Of Light And Fire (Full Prologue) 

Hello to all!

I’m really excited to share something with you guys today! I’ve decided to post the full and complete prologue to Of Light And Fire for everyone to read! If you’ve been on the fence about reading this book, check this out!

The story starts off as the main character, Elijah, gets a phone call from a brother in arms and fellow Sicarri warrior. One of whom Elijah just now realizes has been missing. (The Sicarri are lifelong members of the only force on earth tasked with keeping innocent people from both being turned into demons and keeping the demons from stealing their soul fire.) Elijah must then pack up and leave his family behind for his current mission – to find his friend and get to the bottom of things. Only, when it doesn’t go as planned, he’s seperated from his family for a lot longer than he had counted on. When he finally does return, everything has changed. Everything except the demon problem, they’ve gotten more powerful, gained more ground, and now Elijah must fight through fire to save the ones he loves.

Of Light And Fire is the story of a man who battles through pain, death, and the destruction of all he knows to be true, all for one simple thing… love, in all it’s many shapes and forms.
The prologue kicks off as Elijah is journaling about one of his most recent nightmares and he the goes on to explain a little about his life and the world that surrounds him.

The nightmares are back. This time I woke Soren with my screaming. He cried for at least an hour while Vara rocked him back to sleep, singing and humming soft words the entire time. All the while, I sat in the hallway at the front of his door with my guilt cementing me to the floor. After Soren was back in bed, Vara came to me and asked me to write my feelings down on paper—to purge my issues in the hopes that it would keep the nightmares at bay. She thinks that, somehow, putting my memories in ink will act as some kind of catharsis and my head will emerge from the notepad healed and ready to move forward with my life. It’s a good idea, in theory, but I’m not sure if this particular approach is meant for someone who’s seen what I’ve seen. Still, I’m taking her advice. God knows I would do anything for that woman, my beautiful wife. She worries that my emotions will soon boil over, seeping into our lives from all corners and staining the edges. I can’t say that she’s wrong, and I certainly don’t blame her, but I’ve never been good at sharing my feelings. I like to keep them inside, wrapped tight and tucked neatly away where they’re safe from hurting the ones I love. So, I guess she has a point. If putting pen to paper will help my family… well, here goes…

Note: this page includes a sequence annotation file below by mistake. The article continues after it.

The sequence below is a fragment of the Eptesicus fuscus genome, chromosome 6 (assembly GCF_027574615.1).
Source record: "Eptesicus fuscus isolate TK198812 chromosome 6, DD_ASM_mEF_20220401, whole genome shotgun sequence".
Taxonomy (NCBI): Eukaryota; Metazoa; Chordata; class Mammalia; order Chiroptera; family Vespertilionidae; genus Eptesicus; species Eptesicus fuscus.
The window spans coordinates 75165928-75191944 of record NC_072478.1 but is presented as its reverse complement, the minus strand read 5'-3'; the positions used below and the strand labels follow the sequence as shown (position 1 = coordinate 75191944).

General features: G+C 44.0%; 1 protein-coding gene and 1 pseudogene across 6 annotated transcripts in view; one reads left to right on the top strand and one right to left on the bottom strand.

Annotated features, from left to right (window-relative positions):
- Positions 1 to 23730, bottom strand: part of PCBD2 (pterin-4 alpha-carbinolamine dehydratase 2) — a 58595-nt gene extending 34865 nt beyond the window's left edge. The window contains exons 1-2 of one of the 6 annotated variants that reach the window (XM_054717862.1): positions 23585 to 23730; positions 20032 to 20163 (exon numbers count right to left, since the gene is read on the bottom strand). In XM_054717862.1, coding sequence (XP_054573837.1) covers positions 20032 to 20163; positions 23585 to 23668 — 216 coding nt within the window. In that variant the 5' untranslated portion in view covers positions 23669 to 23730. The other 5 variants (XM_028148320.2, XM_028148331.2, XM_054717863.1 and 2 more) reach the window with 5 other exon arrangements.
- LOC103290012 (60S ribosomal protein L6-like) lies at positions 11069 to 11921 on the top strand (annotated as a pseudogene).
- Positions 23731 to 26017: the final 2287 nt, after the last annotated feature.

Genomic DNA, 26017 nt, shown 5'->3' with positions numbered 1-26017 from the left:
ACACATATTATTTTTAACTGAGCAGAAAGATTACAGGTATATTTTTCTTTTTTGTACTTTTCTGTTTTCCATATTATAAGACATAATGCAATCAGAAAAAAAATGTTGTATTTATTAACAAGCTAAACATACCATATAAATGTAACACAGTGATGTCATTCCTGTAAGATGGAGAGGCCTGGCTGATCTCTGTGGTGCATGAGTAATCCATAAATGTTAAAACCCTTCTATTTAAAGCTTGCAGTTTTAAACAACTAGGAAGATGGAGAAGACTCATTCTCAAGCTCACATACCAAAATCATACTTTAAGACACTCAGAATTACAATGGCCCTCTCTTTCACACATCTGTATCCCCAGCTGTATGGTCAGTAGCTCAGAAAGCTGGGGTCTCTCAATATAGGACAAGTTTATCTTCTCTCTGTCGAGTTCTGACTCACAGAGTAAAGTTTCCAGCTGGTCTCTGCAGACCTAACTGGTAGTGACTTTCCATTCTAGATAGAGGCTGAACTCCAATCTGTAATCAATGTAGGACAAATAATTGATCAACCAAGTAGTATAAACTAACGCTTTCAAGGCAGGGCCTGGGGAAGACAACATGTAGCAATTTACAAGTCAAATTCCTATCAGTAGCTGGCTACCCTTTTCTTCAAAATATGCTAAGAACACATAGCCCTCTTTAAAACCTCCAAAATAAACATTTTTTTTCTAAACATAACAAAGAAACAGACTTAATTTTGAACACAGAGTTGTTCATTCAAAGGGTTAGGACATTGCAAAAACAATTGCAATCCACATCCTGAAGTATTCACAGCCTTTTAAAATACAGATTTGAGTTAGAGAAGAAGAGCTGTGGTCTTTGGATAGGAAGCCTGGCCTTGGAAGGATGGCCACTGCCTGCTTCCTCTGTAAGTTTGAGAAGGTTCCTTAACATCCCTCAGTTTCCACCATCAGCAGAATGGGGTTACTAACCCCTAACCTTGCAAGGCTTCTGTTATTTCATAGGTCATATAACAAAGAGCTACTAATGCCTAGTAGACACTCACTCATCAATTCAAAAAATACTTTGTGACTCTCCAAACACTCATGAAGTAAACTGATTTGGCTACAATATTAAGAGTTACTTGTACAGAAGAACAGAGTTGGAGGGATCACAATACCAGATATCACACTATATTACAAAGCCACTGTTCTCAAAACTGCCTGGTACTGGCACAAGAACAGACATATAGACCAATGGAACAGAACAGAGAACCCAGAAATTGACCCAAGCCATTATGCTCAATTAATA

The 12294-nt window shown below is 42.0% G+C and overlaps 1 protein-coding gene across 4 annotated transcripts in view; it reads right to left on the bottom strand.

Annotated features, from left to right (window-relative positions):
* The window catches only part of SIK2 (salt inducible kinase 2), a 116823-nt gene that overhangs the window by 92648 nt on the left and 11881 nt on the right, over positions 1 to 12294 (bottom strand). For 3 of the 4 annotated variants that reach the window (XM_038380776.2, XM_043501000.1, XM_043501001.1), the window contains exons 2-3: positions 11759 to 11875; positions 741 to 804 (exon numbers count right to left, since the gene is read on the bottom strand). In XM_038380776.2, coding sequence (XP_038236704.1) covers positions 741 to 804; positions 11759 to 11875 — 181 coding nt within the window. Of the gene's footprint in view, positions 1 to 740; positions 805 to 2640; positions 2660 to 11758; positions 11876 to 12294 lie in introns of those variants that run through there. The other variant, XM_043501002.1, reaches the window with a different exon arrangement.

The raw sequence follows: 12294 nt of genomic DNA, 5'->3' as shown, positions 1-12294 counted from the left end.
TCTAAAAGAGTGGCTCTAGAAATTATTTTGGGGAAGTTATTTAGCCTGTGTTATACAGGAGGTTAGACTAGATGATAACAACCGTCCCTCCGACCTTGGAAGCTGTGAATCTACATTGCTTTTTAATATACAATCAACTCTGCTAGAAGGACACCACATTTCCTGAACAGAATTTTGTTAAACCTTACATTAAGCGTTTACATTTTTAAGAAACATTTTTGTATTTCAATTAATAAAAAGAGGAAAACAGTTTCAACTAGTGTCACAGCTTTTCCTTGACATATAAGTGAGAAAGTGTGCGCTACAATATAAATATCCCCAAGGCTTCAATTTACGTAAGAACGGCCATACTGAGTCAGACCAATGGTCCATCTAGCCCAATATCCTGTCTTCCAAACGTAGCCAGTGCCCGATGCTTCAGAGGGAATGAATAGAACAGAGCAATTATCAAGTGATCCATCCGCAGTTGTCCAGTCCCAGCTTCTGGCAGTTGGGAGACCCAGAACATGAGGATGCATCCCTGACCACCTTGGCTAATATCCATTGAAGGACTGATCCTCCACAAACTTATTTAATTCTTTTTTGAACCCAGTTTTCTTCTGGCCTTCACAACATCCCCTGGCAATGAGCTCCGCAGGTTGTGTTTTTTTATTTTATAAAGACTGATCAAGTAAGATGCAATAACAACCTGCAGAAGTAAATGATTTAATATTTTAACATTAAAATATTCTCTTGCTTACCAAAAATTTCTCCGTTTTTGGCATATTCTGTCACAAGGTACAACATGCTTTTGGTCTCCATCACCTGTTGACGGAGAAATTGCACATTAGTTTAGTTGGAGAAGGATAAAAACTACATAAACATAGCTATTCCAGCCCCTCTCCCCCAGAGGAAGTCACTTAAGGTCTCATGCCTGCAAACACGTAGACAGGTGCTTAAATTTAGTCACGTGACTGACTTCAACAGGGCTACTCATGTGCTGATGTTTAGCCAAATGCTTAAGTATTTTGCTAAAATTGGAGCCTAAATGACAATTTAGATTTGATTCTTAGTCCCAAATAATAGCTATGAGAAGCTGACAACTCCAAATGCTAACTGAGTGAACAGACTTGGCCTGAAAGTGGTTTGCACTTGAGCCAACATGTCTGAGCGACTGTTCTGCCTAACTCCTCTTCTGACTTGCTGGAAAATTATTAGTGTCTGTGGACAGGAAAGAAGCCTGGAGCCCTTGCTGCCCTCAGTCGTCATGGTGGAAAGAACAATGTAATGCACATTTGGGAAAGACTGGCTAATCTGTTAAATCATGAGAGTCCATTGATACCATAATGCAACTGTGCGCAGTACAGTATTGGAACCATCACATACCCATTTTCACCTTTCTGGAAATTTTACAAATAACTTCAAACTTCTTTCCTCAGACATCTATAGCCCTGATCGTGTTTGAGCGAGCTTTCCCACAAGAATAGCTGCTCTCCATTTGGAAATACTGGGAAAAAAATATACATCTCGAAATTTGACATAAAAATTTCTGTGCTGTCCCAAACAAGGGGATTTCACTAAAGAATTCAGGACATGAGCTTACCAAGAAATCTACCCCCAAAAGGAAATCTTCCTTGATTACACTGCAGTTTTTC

Demons—the reason for all my nightmares. I can see them clear as day whenever I close my eyes. They’re always in my head, looming over me, keeping me on edge. They were once human, though you’d never know when you see them. They’re dark—black even—their skin peeling back with the texture of burnt paper. Sometimes you can even see wisps of embers floating toward the sky, their skin flaking as they move. Their eyes shine like steel, inhuman and malevolent with no pupils. Though they’re strong, really strong, they have a weakness. The one thing that they lust for the most is also the thing they kill for. Fire. 

My stomach turns every time I mentally replay the shrill noise that comes from their already burned bodies as I set them aflame. I’m not sure why I do replay it so often, but the sound sometimes seems as though it’s caught in a continuous loop, stuck on a turntable. It’s odd, really. Gaining so much pleasure from such a disgusting noise. But it’s that very same sound that ensures our safety. So, it doesn’t really matter what noise they make when they catch fire; it only matters how many more I will burn. Fire is the only thing we’ve found that keeps them dead. 

Fire is our crutch—the one thing we need and the only piece of our lives we wish never existed. Fire holds all the blame for everything that has happened. Our lust for it, our inability to control it, the destruction that comes from it… all of it is the reason I am perpetually unable to sleep without my gnarled and sickening dreams waking me. 

Lately, my nightmares have always been the same. It begins with a building burning a few yards in front of me, a distant memory distorted by my twisted imagination. The flames are so close that I can feel the heat radiate around my body. Sweat begins to bead on my forehead, and I get a strange hot and cold sensation like I’ve suddenly come down with a high fever. Without warning, my arms become itchy and I want to tear the flesh from my body to free myself from the discomfort. I look down and see the skin on my forearms burning and peeling back, exposing the muscles, sinews, and bones in my arms. The pain is excruciating and it hits me all at once. It’s so powerful that I become numb and unable to move as I succumb to the agony. The utter horror of burning alive is ingrained in my brain more than my own name. Right before I wake, I see the demons that set me on fire, and hear their disembodied laughter in the darkness that overtakes me. 

How’s that for a nightmare? 

They’re sometimes peculiar though, my dreams. For instance, sometimes I watch myself burn from a different perspective. Standing on the outside of my body, peering at a man who crumples in torture and misery, knowing precisely how it feels to burn alive. Seeing my own face melt into the gravel like candle wax. I can’t get the visions to leave my thoughts. At times I feel like it’s been engraved into the backs of my eyelids, so that whenever I close my eyes, my burning body floods my mind.